BCX makes our list as fears of a slowing global economy add pressure to what this fund primarily invests in; commodities and natural resources companies. This fund also utilizes an option writing strategy to generate income to fund a higher distribution. This also relates to the same reason KMF has been struggling as of late, due to the price of oil falling, being that oil is a commodity then BCX also has exposure to the energy sector. According to CEFconnect, BCX is invested 38.16% in the mining sector, 35.77% in the energy sector, and 25.93% in the agriculture sectors. These are highly correlated sectors that need strong economies in order to perform profitably.

The current share price of $7.72 and a NAV price of $8.93 give BCX a deep discount of 13.55%. The fund may be compelling to some investors but I've never really been too big of a fan of funds that invest in natural resources, not pertaining to energy and MLP focused funds. Still, with a monthly distribution and a current yield of 8.02% some income investors can be comfortable by furthering their diversification.

BCX 5-Year Price ChartSource - CEFconnect

Neurberger Berman MLP Income Fund (NML)

As the name would suggest, this fund also falls victim to the sell-off that has been experienced recently in oil prices. They further state that "MLP investments are currently expected to emphasize companies that portfolio managers believe have growth potential and operate in the midstream natural resources sector." This would primarily be comprised of oil related MLPs. The fund has total net assets of $655 million and utilizes leverage of $161 million.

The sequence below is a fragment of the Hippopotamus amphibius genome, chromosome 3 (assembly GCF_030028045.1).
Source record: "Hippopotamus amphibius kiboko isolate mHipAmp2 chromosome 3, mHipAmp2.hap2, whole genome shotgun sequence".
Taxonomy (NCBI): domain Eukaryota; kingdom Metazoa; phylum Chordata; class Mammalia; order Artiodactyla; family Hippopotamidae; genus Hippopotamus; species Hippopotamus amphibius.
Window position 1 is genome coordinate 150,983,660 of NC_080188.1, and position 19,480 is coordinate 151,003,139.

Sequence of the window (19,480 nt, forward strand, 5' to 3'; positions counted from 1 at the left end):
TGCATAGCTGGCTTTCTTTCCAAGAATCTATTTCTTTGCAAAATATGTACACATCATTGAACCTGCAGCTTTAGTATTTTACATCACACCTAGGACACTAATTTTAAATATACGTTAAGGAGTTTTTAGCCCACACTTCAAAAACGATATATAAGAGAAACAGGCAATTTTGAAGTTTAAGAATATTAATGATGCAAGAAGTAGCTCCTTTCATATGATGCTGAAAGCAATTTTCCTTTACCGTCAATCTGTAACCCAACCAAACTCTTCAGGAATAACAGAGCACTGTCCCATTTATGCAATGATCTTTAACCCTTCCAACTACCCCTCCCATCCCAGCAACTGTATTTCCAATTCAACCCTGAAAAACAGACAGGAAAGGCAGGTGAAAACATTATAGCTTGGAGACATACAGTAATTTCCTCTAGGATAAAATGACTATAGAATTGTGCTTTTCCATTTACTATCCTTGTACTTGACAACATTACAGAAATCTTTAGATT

With its current share price of $7.53 and NAV price of $8.72, this gives us a discount of 13.65%. This is interesting as the fund had actually traded at a premium as recently as April of 2018. There was also no information as to why this may be, no distribution cut or rights offering that I could find a press release about that could have indicated causing such a drop. NML does look interesting and I think I need to take a deeper look into the fund in the future. The distribution rate is currently at 8.76%, with a monthly rate of $0.055.

NML 5-Year Price ChartSource - CEFconnect

Nuveen Real Asset Income And Growth Fund (JRI)

JRI makes a return to this list again, like it had the previous one before that as well. JRI "seeks to deliver a high level of current income and long-term capital appreciation by investing in real asset-related companies across the world and the capital structure." Meaning, they have a broad choice of options if the manager so chooses. JRI does utilize debt as leverage and also they leave the door open for writing call options as well.

The fund previously had a discount of 13.31% and back in June it had been 12.69%, JRI now sits at a whopping 14.10% discount. The current share price of $14.87 and NAV price of $17.31 can be compared to its prices back in July of $16.15 and a NAV of $18.63 at that time.

As I previously stated in the prior article, I believe that this fund is hurt by its large holdings in preferred securities and corporate bonds that still make up a large percentage of its total assets. This is also coupled with the assets that are invested in equities having heavy exposure to REITs , all assets that are very sensitive to interest rates.